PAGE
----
MGM 2003 - Out Of Africa Into The Booth Museum

By Matt Havercroft | 16 May 2003
Shows Lover Birds by Eckelo Nyamhondoro.

Left: Lover Birds by Eckelo Nyamhondoro.

Eyes fixed upon the horizon, feet plantly firmly on the back of an open top landrover, Matt Havercroft made his way to a fascinating exhibition.

Tucked neatly between the birds, bears, butterflies and snakes at Brighton's Booth Museum of Natural History is Out Of Africa, an exhibition showcasing contemporary African artwork.

As part of the Brighton arts festival and running until June 1, the exhibition combines paintings, prints, textiles and metalwork from the artists of Yoruba in South Western Nigeria along with spring, serpentine and opal stone carvings depicting the culture and wildlife that has inspired the sculptors of Zimbabwe.

Having never been exposed to European artistic conventions, the artists have developed unique but distinctive styles.

With dramatic portrayals of the countries' people, animals, myths and legends, the collection is described by Jeremy Adams at the museum as: "An exhibition which illustrates the wealth of Africa's wildlife as well as the cultural emphasis with which the African artists view their surroundings."

Shows Father of Oshogbo, 1989 by Twins 77.

Right: Father of Oshogbo, 1989 by Twins 77.

The combination of media on show is testament to the talent and invention of the artists with colourful batiks hung alongside aluminium and copper panels that have been skilfully shaped into scenes.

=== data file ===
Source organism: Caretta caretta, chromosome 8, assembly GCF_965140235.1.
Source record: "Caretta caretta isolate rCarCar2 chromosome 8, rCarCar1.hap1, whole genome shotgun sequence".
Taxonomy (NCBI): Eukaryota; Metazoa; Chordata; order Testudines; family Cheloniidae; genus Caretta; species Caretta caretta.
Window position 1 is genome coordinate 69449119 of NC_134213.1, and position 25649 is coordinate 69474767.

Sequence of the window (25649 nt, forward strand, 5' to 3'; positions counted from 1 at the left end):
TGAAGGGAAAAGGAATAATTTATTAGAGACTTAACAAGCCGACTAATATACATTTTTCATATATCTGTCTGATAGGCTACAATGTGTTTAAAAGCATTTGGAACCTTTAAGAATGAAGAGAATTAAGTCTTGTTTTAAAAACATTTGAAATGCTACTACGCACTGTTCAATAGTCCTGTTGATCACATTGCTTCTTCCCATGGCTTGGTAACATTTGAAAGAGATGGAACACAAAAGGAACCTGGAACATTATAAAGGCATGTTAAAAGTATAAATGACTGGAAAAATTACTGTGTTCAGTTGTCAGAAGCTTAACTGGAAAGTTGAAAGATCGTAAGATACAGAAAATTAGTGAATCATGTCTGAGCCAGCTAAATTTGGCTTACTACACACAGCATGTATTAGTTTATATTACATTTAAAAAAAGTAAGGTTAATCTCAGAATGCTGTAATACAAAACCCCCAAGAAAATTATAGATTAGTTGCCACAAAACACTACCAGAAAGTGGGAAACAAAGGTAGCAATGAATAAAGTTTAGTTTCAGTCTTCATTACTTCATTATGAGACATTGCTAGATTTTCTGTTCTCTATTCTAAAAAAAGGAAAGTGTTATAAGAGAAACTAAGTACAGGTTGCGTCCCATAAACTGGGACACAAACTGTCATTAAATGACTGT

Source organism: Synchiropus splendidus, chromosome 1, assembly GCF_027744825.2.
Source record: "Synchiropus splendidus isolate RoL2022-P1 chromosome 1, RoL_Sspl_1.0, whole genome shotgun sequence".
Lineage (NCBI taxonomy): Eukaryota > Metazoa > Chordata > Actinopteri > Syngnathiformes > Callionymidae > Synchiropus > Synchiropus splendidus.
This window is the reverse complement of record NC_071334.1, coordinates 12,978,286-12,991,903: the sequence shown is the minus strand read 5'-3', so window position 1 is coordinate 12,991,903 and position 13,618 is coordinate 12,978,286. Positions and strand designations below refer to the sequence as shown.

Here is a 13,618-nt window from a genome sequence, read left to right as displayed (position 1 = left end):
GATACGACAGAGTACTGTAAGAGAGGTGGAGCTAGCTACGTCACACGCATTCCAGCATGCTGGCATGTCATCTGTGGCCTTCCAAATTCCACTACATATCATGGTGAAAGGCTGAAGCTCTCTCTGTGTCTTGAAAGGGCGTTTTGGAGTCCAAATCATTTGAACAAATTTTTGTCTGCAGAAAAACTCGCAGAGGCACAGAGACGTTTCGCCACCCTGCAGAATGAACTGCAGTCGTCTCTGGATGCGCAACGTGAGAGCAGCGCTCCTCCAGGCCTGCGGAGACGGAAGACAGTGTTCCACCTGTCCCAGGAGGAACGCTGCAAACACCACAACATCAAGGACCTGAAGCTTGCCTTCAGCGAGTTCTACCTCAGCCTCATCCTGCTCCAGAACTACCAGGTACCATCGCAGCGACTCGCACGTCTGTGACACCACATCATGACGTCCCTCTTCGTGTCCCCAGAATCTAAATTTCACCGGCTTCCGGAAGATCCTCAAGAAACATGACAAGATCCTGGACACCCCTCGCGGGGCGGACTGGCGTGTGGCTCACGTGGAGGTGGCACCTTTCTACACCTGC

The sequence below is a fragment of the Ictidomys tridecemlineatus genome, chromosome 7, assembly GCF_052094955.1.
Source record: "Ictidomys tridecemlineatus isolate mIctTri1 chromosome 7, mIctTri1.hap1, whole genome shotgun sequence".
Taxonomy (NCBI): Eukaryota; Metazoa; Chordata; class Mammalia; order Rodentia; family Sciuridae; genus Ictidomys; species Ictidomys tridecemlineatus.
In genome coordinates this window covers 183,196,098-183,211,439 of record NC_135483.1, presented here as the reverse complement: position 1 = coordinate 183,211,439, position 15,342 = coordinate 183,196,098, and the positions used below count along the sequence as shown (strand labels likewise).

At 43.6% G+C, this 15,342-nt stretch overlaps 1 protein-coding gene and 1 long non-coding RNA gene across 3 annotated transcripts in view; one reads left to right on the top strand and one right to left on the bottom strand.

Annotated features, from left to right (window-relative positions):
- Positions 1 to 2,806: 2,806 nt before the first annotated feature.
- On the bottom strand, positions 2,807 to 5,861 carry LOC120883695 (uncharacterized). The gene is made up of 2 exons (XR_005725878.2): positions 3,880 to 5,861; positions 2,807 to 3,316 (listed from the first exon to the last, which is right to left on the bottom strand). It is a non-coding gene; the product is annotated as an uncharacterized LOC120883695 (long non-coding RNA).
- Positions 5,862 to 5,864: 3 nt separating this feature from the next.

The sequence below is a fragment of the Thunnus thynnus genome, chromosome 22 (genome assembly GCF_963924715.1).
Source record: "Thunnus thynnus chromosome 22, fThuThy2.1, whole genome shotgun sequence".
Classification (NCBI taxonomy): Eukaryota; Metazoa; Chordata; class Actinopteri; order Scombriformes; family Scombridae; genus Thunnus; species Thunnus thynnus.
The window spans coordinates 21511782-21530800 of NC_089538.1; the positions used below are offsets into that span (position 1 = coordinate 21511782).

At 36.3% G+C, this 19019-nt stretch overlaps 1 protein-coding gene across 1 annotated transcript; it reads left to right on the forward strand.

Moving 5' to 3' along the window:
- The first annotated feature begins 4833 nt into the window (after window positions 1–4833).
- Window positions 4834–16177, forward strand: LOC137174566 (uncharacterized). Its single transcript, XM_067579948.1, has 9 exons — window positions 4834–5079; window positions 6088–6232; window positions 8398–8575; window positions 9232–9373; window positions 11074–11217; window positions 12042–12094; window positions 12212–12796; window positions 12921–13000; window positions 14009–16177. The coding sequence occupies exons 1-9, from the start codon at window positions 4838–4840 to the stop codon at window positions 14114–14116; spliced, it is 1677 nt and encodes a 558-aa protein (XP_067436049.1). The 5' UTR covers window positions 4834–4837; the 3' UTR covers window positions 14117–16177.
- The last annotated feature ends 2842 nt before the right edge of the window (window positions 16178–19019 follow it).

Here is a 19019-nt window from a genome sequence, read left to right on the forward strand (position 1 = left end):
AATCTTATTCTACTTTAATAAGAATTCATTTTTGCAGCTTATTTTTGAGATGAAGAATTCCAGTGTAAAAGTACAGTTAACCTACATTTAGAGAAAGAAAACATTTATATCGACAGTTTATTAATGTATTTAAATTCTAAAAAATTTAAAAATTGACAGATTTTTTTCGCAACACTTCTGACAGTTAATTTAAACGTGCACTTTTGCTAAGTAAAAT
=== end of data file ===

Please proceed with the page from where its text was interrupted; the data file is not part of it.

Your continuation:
Highlights at the exhibition include Joram Mariga's sculpture, 'Praying Mantis'. Mariga is described as the father figure of Zimbabwe's sculptors and his slightly sinister interpretation of the multi-limbed insect stands guard over the other exhibits, including Watson Chirume's contemplative 'Sitting Elephant' - a large green serpentine stone carving and the exhibition's centrepiece.

Alternatively, Yekini Folorunso's aluminium panel, 'Running for Survival', is an amusing depiction of a human hiding in the branches of a tree from an irate elephant, while Nike Olanyi Davies's batik, 'Playful Squirrel', pays tribute to the animal's cheeky personality.

With their characterisations of Africa's wildlife, the artwork compliments the museums other exhibits, providing an interesting distraction from the animals, bones and fossils.

To accompany the exhibition there is an opportunity to take a closer look at African creatures on Wednesday May 28 at 10.30 am and an African drumming workshop on May 30 at 10.30am and 2pm.

Reviewer Matt Havercroft is participating in the 24 Hour Museum / Museum and Galleries Month Arts Writing Prize.

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